Defending unit is on Higher-elevation side of Steep Slope hexside than attacker = shift three columns to the left if the defender is on a higher Level hex than opponent and a Steep Slope hexside is between them.

Half or more of attacking SPs are Smoothbore-musket armed = shift one column to the right if half or more of the attacking units’ SPs are made up of “sm” weapon type Infantry units.

Half or more of defending SPs are Smoothbore-musket armed = shift two columns to the left if half or more of the defending units’ SPs are made up of “sm” weapon type Infantry units.

Each additional Attacking hex = shift two columns to the right for each additional hex attacking the same defending hex after the first. For example, if a defending hex is being attacked from three hexes, the first attacking hex is unmodified (for this modifier), the second attacking hex gets a two column shift right and the third attacking hex gets a four column shift right.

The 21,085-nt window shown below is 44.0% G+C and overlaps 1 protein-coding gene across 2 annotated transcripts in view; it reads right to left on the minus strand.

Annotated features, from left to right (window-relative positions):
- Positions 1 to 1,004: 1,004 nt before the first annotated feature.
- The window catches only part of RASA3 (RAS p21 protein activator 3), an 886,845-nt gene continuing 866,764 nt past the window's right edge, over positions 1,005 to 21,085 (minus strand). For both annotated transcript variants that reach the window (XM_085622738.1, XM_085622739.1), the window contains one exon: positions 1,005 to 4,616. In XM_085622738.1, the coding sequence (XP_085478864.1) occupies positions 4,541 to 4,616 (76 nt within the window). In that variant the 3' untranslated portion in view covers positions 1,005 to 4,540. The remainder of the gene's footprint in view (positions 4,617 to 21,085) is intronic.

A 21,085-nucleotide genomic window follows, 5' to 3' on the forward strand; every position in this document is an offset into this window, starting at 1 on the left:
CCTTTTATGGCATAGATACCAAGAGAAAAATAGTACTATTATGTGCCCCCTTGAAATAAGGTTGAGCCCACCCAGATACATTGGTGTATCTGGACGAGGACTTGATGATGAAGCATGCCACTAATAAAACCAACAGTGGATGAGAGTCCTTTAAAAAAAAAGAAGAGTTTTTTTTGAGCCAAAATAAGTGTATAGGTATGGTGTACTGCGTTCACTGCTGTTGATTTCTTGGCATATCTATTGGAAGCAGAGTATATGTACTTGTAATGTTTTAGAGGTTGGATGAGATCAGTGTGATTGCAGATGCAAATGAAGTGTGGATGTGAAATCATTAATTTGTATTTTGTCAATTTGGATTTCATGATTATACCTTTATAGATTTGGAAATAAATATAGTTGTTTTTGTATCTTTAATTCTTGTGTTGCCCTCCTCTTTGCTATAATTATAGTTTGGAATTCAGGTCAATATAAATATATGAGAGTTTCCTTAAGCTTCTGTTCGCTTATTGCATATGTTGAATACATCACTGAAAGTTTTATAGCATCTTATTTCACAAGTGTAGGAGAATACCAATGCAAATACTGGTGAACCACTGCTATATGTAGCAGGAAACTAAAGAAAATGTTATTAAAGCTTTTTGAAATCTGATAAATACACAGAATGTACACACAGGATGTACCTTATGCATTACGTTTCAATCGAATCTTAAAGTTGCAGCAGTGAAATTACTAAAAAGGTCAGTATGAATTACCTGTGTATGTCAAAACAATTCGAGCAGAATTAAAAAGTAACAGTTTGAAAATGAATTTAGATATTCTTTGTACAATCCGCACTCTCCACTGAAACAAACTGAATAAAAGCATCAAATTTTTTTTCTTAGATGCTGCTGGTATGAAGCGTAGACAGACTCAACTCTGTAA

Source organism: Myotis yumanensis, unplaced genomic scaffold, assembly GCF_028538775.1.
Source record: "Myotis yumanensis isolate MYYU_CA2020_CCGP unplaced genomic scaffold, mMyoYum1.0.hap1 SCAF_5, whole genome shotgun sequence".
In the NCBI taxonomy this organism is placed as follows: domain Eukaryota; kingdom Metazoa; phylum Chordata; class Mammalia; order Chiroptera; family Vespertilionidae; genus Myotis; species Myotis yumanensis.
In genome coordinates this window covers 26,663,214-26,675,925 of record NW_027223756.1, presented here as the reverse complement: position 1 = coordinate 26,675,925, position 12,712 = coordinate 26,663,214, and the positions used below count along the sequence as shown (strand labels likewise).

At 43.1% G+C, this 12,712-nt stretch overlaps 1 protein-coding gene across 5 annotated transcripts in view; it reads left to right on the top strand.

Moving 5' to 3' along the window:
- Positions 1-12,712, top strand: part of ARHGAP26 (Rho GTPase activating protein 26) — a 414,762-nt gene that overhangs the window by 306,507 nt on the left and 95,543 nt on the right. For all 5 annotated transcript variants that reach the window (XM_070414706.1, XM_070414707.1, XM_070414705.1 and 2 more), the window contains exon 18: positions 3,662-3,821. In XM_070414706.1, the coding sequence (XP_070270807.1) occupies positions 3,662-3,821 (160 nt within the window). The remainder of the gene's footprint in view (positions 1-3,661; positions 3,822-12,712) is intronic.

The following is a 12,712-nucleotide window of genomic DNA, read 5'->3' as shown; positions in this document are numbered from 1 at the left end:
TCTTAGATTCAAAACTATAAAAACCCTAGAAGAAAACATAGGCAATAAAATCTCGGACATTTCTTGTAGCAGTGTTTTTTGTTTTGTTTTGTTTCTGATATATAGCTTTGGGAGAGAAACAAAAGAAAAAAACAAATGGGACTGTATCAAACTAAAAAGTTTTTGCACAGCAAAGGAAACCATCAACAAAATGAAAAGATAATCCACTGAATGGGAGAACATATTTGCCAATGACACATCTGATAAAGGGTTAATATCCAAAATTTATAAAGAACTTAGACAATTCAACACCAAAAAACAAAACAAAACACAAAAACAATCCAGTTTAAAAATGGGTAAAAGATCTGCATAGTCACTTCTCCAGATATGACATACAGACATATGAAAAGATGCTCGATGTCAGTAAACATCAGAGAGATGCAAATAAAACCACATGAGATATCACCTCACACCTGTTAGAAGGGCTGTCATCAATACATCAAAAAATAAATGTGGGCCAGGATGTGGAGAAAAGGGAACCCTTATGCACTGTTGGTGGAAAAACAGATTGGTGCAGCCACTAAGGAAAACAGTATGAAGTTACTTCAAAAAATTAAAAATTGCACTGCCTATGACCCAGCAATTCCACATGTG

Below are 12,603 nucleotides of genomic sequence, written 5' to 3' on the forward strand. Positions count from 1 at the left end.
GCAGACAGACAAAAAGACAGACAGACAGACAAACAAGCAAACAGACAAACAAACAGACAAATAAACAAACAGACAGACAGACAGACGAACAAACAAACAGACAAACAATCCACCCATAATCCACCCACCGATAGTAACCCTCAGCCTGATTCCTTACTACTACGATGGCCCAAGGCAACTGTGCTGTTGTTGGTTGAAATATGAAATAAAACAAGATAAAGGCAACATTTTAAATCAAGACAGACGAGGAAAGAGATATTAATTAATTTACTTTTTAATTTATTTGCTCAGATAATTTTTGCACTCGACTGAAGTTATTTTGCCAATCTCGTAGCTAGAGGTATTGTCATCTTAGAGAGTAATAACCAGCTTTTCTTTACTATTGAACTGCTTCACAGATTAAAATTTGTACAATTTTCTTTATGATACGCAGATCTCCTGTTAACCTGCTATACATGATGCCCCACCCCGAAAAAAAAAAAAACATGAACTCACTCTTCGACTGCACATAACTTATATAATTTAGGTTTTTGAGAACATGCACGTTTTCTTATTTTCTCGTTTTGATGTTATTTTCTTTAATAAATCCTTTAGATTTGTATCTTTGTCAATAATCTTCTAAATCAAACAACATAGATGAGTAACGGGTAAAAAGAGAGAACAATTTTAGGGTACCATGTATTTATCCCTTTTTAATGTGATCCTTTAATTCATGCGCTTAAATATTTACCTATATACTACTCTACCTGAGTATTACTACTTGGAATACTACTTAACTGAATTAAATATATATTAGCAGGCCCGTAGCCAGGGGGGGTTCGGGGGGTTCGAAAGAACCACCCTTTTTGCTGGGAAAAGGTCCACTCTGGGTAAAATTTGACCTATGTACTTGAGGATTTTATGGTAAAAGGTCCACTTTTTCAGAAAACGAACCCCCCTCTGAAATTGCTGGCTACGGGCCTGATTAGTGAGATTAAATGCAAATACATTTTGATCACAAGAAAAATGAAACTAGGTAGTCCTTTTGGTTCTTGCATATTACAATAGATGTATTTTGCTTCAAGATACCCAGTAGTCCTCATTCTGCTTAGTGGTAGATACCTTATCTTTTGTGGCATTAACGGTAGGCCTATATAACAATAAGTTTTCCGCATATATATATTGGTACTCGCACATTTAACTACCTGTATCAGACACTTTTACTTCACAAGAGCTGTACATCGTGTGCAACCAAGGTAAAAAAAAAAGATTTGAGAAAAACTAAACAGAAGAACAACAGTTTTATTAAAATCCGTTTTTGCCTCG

Confederate “Rebel Yell!” attack = shift two columns to the right if Confederate Infantry units are attacking using the “Rebel Yell” Event chit.

  1. Resolving Close Combat Attacks: The method used to resolve Close Combat Attacks is identical to resolving Fire Combat (12.3b) except that the Ammo Problems rules do not apply to Close Combat Attack die rolls.
  2. Cohesion Test Determination: Close Combats use the same procedure as Fire Combat for determining which Cohesion Test is required, but use the Close Combat Cohesion Test portion of the table. However, it is very important to note that all Close Combat results (even a “-” result) require reference to the Close Combat Cohesion Test Table!